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The most widely known defender of Montanists was undoubtedly Tertullian, onetime champion of orthodox belief, who believed that the new prophecy was genuine and began to fall out of step with what he began to call "the church of a lot of [[bishops]]" (On Modesty).
Although the Orthodox Christian church prevailed against Montanism within a few generations, elements of Montanism persisted. Inscriptions in the Tembris valley of northern Phrygia, dated between 249 and 279, openly proclaim their allegiance to Montanism. A letter of St. [[Jerome]] to Marcella, written in 385, refutes the claims of Montanists who had been troubling her (letter 41). A group of "Tertullianists" continued to exist at Carthage. The anonymous author of ''Praedestinatus'' records that a preacher came to Rome in 388 where he made many converts and obtained the use of a [[church]] for his congregation on the grounds that the [[martyrs]] to whom it was dedicated had been Montanists. He was obliged to flee after the victory of [[Theodosius the Great]] who supported the Orthodox belief. [[Augustine of Hippo|Augustine]] records that the Tertullianist group dwindled to almost nothing in his own time, and that the remnant of the group finally was reconciled to the church and surrendered their [[basilica]]. It is not certain whether these Tertullianists were Montanist or not.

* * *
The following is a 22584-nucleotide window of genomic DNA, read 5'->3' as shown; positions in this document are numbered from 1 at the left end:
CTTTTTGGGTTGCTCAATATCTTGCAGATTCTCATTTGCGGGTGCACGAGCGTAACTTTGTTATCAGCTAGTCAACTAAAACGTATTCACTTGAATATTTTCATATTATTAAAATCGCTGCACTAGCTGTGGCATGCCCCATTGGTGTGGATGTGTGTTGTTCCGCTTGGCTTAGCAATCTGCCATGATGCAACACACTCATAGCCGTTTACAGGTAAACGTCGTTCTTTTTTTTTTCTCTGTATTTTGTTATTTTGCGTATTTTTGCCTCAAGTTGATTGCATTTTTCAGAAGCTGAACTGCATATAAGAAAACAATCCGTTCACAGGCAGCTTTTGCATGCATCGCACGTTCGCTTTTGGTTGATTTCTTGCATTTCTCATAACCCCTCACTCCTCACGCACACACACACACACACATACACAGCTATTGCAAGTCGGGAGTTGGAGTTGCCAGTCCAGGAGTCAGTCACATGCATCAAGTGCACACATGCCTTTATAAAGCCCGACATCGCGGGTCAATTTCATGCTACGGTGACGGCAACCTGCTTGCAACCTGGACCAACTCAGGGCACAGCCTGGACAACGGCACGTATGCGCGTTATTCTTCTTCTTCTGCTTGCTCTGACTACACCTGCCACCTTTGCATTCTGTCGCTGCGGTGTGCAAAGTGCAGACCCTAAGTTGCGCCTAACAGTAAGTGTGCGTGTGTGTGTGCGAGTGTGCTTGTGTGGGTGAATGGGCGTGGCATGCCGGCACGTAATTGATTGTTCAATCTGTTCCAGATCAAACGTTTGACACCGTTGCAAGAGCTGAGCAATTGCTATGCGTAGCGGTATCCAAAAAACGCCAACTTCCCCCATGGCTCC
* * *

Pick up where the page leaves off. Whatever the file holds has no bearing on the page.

In the sixth century, John of Ephesus, at the orders of the emperor Justinian, led an expedition to Pepuza to destroy the Montanist shrine there, which was formed around the tombs of Montanus, Priscilla, and Maximilla.
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